There are several moments on Craig Taborn’s Daylight Ghosts that run a parallel course. The celebrated New York pianist had a stint playing with Roscoe Mitchell in the early 00s, and the iconic saxophonist’s “Jamaican Farewell” is rendered here as a glowing grid of hushed group interaction. It moves cautiously, respecting the delicate nature of the composer’s design, but always seems firm enough to sculpt the chamber music personality that ultimately defines it. Tricky business, but the 47-year-old Taborn is proving himself to be a musician whose presentations are often as sage as not.

Some of the wily moves that have previously shaped the bandleader’s path illuminate the action here. As a teen, he absorbed the subtle repetitions of techno and trance (as well as the riff dynamics of prog metal), and he currently paints an insightful sense of patterns and electronics into his own work. Elements of his seminal Junk Magic album raise their heads on Daylight Ghosts. The former is a 2004 experiment that conflates acoustic and electro sounds into a grid of conspiratorial notions. This third disc for the ECM label finds the virtuoso pianist leaning towards the acoustic side, with both the leader and drummer Dave King intermittently deploying a plugged-in sensibility that enhances the action on a few levels.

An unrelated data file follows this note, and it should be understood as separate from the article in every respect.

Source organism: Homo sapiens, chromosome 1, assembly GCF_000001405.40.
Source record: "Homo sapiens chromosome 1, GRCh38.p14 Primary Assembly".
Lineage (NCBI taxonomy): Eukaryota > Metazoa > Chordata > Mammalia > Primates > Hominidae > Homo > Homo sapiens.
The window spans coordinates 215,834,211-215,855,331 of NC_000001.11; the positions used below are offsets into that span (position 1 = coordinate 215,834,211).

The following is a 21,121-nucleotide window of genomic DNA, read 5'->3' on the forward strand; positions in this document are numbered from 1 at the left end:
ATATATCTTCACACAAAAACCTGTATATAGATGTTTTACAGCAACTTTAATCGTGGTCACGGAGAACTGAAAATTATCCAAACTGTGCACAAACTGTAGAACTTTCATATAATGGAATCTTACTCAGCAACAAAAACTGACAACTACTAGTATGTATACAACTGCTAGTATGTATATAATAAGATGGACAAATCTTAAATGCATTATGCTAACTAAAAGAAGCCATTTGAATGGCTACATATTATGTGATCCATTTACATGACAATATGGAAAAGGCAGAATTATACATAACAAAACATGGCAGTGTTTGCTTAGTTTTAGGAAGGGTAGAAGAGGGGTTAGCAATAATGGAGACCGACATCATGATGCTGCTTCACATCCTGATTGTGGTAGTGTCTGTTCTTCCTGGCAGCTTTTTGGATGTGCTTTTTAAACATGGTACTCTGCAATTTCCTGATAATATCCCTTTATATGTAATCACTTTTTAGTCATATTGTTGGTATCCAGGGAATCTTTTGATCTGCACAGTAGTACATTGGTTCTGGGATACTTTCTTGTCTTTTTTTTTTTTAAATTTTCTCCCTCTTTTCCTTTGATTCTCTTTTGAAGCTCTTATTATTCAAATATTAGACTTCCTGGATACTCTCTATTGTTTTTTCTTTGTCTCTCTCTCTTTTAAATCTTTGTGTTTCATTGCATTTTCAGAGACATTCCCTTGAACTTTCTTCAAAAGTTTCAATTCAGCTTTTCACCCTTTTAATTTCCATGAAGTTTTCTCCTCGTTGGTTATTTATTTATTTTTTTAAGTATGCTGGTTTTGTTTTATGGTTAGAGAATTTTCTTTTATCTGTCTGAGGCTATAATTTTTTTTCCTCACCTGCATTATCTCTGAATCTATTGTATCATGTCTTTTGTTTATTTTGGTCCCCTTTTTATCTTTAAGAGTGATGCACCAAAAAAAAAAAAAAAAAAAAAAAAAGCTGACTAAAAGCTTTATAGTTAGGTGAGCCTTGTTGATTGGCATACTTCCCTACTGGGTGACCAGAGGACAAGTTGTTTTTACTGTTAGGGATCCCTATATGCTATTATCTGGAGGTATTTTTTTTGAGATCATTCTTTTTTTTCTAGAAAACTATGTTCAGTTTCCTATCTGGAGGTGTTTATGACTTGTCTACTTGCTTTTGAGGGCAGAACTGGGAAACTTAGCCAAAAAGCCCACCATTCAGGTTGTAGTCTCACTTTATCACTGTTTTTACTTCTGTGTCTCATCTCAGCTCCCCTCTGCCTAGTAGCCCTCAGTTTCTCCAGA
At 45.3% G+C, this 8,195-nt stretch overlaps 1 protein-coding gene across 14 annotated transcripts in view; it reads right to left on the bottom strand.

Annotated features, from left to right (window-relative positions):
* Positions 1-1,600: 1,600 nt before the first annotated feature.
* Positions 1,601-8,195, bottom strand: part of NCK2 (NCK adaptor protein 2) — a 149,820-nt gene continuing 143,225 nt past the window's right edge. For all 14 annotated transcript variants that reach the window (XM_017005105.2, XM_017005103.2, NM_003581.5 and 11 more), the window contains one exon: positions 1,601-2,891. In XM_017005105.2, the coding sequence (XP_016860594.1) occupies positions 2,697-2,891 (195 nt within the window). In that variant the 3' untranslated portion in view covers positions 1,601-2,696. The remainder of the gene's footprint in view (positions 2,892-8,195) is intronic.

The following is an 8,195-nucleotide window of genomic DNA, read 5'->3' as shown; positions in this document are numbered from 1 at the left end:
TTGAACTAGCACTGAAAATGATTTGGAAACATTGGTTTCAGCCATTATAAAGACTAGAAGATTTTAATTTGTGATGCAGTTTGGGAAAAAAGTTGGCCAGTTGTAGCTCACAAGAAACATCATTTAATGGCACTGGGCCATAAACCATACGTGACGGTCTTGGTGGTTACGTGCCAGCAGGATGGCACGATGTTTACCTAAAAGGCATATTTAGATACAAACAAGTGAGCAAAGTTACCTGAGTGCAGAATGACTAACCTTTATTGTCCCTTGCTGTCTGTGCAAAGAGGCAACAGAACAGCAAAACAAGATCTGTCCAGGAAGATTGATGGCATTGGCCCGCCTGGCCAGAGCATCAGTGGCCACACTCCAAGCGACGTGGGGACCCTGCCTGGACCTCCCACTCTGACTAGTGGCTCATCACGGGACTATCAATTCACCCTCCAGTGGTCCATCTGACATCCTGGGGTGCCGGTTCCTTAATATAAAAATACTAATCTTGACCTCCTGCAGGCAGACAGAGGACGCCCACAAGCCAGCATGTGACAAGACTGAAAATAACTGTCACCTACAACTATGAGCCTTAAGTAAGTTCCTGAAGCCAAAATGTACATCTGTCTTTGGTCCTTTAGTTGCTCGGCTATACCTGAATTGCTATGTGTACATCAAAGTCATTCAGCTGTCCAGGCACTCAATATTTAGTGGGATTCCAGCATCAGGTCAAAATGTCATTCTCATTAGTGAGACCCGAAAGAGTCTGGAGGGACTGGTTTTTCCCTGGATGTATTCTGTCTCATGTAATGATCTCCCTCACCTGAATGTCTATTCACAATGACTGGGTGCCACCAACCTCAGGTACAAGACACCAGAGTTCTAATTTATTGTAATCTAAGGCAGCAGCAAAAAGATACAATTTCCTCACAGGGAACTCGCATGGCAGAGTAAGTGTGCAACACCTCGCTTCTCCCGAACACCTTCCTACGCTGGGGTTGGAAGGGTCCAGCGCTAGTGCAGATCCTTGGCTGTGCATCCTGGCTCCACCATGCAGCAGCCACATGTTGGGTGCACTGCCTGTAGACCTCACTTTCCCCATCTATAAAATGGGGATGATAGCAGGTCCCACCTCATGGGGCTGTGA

Each of the two approaches serves the core of Taborn’s music: pulse. The pianist distills a few parts of his process with this band. King’s drums, Chris Speed’s reeds, and Chris Lightcap’s bass lock in tightly; each of their improv choices yield to the invisible traffic cop of Taborn’s compositions. “Abandoned Reminder” is a web of interplay that crab-walks its way to and fro before launching a series of implosions and the regimented throb of single motif. “New Glory” is a feisty chatterbox of counterpoint; the musicians have a moment or two to solo, but Taborn’s dedication to group is paramount. Nothing eludes its purpose.